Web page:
By Vernon A. Williams
This is not a joyful task… however necessary; though it could have, and should have been, the portrayal of a seminal moment in the world of entertainment.
I cannot remember a column I felt so compelled to write with as little sense of joy.
When the subject has been a tragedy, at least there was a sense of condolences. When the subject delved into injustices, there was at least a mood of resolve. Even in the loss of loved ones, there were warm reminiscences and the knowledge of salvation.
While actor Will Smith “pimp slapping” comedian Chris Rock was not a tragedy, societal injustice, loss of life, it was nonetheless an incident that shocked tens of millions of live television viewers around the world, leaving an odious stain on the production of the first Academy Awards directed by a Black American.
The focal point of the morning after the 94th Annual Academy Awards should have been the amazing job done by Will Packer who previously produced soulful films like “Straight Outta Compton” and “Stomp the Yard.” The night should have the validation of his 2016 claim that the Academy Awards denied access to too many talented Blacks.
Packer’s accomplishment could have been a tribute to public education as he is a proud product of St. Petersburg’s public school system, where the city’s mayor on the day of the most famous heralded evening of Hollywood awards hosted a watch party in the prestigious Woodson African American Museum of Florida in his honor.
Oscar night should have been yet another of a long list of affirmations of the critical contributions, talent, intellect, and character of the endless list of highly successful graduates of our nation’s Historically Black Colleges and Universities (HBCUs) as he is a distinguished alum of Florida Agricultural and Mechanical University (FAMU).
What a source of pride Will Packer must have been Sunday night for current and past students of the public historically Black land grant Florida A & M University in Tallahassee, the third-largest predominantly Black institution of higher learning in the United States by enrollment and the only HBCU in the state of Florida.
It was not just that it should have been a shining moment for Packer. Part of the shame of the Will Smith debacle was the detraction from talent the producer placed in the spotlight; opening the ceremony with elegant tennis legends Venus and Serena introducing musical royalty Beyonce who wowed a worldwide audience with a mesmerizing opening number.
Packer engaged Black actresses Regina Hall and Wanda Sykes as two of the three co-hosts, another rare look for the Oscars. The band looked and sounded like the iconic Motown musicians. It was an all-star collection of recording artists that included drummer Travis Barker, prolific pianist Robert Glasper and the legendary Sheila E. He even included DJ D-Nice of Club Quarantine fame!
Also lost in the Smith-Rock incident was the Oscar for Best Original Documentary going to an emotional Ahmir “Questlove” Thompson for his directorial debut, “Summer of Soul” (… or When the Revolution Could Not Be Televised) – the depiction of a musical mega-festival in 1969 considered the “Woodstock of Harlem.” Thompson is bandleader with the Hall of Fame Roots on “The Tonight Show” hosted by Jimmy Fallon.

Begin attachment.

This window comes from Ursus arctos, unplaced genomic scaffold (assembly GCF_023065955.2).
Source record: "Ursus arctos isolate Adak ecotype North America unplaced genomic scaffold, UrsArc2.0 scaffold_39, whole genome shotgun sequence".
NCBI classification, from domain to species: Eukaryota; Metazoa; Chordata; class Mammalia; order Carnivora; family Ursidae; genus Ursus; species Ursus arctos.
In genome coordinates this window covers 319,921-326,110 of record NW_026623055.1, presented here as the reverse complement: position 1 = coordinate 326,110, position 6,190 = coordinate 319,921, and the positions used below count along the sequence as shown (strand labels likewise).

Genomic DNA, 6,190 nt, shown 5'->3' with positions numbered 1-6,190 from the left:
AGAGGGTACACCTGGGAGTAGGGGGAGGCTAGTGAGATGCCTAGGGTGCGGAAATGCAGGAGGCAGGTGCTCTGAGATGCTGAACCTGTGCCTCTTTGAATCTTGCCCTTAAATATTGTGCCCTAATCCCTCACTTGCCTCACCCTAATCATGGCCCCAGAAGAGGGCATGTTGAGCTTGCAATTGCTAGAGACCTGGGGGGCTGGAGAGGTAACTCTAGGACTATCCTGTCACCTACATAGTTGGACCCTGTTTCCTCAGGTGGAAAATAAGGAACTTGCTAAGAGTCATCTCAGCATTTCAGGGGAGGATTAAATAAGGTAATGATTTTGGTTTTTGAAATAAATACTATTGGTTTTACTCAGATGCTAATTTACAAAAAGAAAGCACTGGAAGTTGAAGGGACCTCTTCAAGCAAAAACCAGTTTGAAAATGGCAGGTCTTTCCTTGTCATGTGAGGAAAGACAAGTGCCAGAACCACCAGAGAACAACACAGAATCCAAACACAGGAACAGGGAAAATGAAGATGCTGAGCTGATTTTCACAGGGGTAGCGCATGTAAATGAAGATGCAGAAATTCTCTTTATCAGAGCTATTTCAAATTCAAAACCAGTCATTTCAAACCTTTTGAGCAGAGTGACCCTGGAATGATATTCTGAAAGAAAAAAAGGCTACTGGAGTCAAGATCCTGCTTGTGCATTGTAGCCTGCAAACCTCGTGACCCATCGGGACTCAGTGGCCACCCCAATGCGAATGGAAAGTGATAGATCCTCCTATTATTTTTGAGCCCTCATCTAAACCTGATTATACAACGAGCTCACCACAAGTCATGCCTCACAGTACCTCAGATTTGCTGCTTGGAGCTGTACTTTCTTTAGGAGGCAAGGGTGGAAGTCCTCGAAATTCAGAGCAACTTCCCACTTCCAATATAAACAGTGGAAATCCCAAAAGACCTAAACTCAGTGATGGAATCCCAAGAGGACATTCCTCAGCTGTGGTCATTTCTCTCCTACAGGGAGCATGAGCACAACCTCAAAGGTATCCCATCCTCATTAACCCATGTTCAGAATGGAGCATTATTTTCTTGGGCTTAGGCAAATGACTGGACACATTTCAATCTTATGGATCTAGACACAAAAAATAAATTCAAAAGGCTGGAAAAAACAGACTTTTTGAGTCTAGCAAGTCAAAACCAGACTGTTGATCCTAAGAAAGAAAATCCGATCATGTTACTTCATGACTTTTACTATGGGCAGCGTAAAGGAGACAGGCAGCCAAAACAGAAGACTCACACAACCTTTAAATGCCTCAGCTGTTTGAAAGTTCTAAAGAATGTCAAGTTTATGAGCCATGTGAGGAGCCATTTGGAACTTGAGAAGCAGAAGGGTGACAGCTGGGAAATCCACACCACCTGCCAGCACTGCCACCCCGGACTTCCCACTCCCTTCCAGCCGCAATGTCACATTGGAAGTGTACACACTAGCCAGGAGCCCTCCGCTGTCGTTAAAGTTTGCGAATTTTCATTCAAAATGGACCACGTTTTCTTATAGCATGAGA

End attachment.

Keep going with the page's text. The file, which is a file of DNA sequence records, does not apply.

We should have been talking about all of these key moments of Blacks who are so frequently ignored by the Academy Awards ceremonies, but instead all of the attention was focused on the beef between a pair of spoiled, overpaid celebrities whose confrontation marred an otherwise glorious moment.
In an op-ed piece for USA Today, Dr. Jerome Adams summed, “Assault, homicide and violent crime rates are rising… and Black men already shoulder a disproportionate burden of these statistics. The last thing we need is for two of the most successful and recognizable Black men in the country to seemingly give the thumbs up to violence.”
Make no mistake. Reactions were mixed. Many insisted that Chris Rock just went too far and that Will Smith slapping him was an act of a brother demonstrating unrestrained love for his woman being the butt of an insensitive joke. Still, others were almost in disbelief that Rock allowed the blow without retaliation, which could have triggered a nasty brawl.
This is just one more repulsive example of how Black on Black violence among men is woven into the fabric of the nation’s acceptance and expectation. Imagine the worldwide rage if either the attacker or victim had been White… or God forbid, female.
Will Smith was childish, immature, and just plain wrong. His next day feigned Instagram apology was lame. The feckless inaction of Academy organizers was disappointing. And those who justify any kind of violence for any reason other than self-defense or the defense of others are both hypocritical and dangerous.
National Public Radio TV Critic Eric Deggans (another great G.I. success story and son of legendary Gary journalist Chuck Deggans) told MSNBC: “This was completely avoidable and something that he brought on himself. Even when he apologized (that night), he didn’t apologize to the man that he struck.
“I was astonished that Will Smith, who built his YouTube channel telling others how to live their best life would stoop to something so low and then not have the courage to admit that he did something wrong. I was surprised that the Academy even allowed him on stage to give a speech in light of all of it.”
Well said, brother. It was a sad affair all the way around. Imagine what a classic higher road moment it would have been had Smith simply approached Rock respectfully, put an arm around his brother, explained that his wife was wounded by the remarks and that an apology was in order. Rock likely would have obliged. The children would have learned from it, and Black love would have shone through around the world.
It was an opportunity lost.